Land use op­tions con­strained on East Coast

New Zealand Logger - - Forest Talk -

FORESTRY HAS ITS HANDS TIED WHEN CON­SID­ER­ING WHAT TO DO AF­TER har­vest­ing plan­ta­tion forests grow­ing on the most vul­ner­a­ble hills on the East Coast and else­where in New Zealand.

Re­plac­ing plan­ta­tion forests with na­tives or switch­ing to Mānuka for honey pro­duc­tion might sound like good al­ter­na­tives but strict reg­u­la­tions, con­trac­tual obli­ga­tions and ETS con­se­quences may stand in the way.

Ac­cord­ing to Peter Weir, Pres­i­dent of the For­est Own­ers As­so­ci­a­tion: “We have some con­straints at the mo­ment. We can’t sim­ply walk away from the land and aban­don it be­cause that would trig­ger huge de­for­esta­tion li­a­bil­i­ties un­der the emis­sions trad­ing scheme.”

He says there is a har­vest­ing con­di­tion in the re­source con­sent ob­tained from Gis­borne Dis­trict Coun­cil that re­quires for­est own­ers to re­plant in conifers at least one thou­sand stems per hectare.

Also, re­plant­ing the now Red Zoned land is re­quired un­der an en­tirely sep­a­rate con­trac­tual un­der­tak­ing, dat­ing back to an ero­sion con­trol forestry scheme de­vised by the gov­ern­ment af­ter Cy­clone Bola in 1989. Mr Weir says re­plant­ing in the same crop is a con­di­tion of early vari­ants of the East Coast Forestry Grants that es­tab­lished many Ra­di­ata Pine plan­ta­tions on the re­gion’s highly erodi­ble land af­ter Bola. Those forests are now among blocks where har­vest­ing has been tak­ing place over the past five years.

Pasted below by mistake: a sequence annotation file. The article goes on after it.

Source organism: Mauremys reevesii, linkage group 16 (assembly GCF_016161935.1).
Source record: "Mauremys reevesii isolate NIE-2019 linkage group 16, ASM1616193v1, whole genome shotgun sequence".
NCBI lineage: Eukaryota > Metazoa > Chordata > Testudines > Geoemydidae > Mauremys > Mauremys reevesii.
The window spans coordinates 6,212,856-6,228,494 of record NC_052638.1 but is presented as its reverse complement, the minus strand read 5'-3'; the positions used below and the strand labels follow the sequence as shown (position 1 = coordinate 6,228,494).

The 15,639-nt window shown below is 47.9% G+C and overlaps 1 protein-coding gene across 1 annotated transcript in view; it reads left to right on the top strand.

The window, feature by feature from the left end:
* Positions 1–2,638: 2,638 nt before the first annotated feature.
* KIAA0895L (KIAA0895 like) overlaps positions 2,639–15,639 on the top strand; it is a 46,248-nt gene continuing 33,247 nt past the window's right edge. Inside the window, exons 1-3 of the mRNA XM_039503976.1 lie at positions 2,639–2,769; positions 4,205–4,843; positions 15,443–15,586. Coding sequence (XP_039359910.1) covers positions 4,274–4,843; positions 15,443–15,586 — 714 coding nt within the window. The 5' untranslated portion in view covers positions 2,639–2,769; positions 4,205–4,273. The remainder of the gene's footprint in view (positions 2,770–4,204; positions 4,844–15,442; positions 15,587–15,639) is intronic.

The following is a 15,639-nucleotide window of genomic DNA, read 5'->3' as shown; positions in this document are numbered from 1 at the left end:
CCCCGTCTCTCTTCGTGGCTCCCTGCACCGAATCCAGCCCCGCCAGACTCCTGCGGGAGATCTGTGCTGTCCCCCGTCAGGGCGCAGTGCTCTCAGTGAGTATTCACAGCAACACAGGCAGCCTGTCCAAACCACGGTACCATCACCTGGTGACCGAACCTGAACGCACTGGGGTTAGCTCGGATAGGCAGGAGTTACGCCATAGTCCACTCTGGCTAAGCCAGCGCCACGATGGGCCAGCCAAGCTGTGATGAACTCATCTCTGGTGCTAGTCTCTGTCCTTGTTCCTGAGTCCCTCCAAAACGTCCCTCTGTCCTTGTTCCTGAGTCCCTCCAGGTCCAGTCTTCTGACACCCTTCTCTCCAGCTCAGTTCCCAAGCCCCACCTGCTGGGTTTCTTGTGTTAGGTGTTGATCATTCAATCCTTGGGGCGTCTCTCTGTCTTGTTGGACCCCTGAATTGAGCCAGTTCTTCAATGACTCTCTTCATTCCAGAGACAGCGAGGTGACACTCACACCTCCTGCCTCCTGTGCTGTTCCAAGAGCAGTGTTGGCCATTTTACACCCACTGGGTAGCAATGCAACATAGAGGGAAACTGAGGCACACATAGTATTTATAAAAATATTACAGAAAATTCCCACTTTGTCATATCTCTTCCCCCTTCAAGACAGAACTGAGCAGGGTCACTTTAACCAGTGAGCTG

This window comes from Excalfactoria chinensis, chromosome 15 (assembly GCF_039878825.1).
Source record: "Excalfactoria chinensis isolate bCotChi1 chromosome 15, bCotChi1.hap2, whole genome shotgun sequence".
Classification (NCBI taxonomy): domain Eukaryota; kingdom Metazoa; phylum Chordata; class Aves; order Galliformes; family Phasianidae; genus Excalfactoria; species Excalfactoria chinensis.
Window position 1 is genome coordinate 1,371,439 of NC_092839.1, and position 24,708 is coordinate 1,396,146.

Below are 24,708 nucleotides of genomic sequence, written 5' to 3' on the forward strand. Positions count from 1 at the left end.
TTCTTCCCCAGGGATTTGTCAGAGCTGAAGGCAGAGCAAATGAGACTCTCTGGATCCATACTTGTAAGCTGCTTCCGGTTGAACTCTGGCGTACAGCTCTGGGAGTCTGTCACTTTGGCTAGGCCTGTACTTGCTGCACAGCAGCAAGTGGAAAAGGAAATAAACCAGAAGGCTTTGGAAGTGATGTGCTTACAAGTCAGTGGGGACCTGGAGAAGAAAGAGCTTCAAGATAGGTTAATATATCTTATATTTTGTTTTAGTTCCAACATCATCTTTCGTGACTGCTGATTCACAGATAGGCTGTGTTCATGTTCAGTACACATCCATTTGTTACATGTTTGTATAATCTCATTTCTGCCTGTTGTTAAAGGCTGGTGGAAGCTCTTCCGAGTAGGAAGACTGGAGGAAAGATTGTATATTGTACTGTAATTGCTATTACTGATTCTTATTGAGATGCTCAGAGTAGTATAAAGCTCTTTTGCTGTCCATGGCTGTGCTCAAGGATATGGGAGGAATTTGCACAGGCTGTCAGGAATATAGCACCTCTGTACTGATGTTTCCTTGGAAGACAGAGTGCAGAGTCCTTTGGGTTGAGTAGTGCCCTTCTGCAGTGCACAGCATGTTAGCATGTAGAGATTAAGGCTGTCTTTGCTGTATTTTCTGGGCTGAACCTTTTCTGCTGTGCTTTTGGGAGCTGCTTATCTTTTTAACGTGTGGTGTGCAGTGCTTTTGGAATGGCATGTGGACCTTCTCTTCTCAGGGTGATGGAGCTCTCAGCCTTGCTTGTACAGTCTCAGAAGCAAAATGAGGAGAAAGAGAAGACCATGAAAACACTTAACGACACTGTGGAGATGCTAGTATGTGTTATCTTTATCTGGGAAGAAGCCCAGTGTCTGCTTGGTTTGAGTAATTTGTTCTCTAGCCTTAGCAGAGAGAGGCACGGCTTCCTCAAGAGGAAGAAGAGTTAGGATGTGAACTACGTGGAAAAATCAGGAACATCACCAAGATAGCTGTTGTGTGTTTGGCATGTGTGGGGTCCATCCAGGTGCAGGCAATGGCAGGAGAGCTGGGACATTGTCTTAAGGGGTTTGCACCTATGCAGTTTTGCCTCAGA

Re-plant­ing in na­tive trees in­clud­ing Mānuka is not pos­si­ble un­der these early con­tracts and con­ver­sion back to beef graz­ing would trig­ger a very large de­for­esta­tion penalty un­der the ETS scheme. Also, it would see re­duced longterm wood sup­ply for wood pro­ces­sors and job losses in har­vest­ing crews and log haulage. Land val­ues would be af­fected – a crit­i­cal point, as Māori are sig­nif­i­cant land own­ers on the East Coast.

Mr Weir says: “I can’t see large own­ers walking away from their in­vest­ments in land and in­fra­struc­ture or their long-term com­mit­ment to the re­gion and its work­ers, but in­vestors in small syn­di­cated own­er­ship might take fright. There might be a change in sil­vi­cul­ture but Ra­di­ata is hard to beat in many si­t­u­a­tions. Jobs are se­cure and the fu­ture re­mains bright.”


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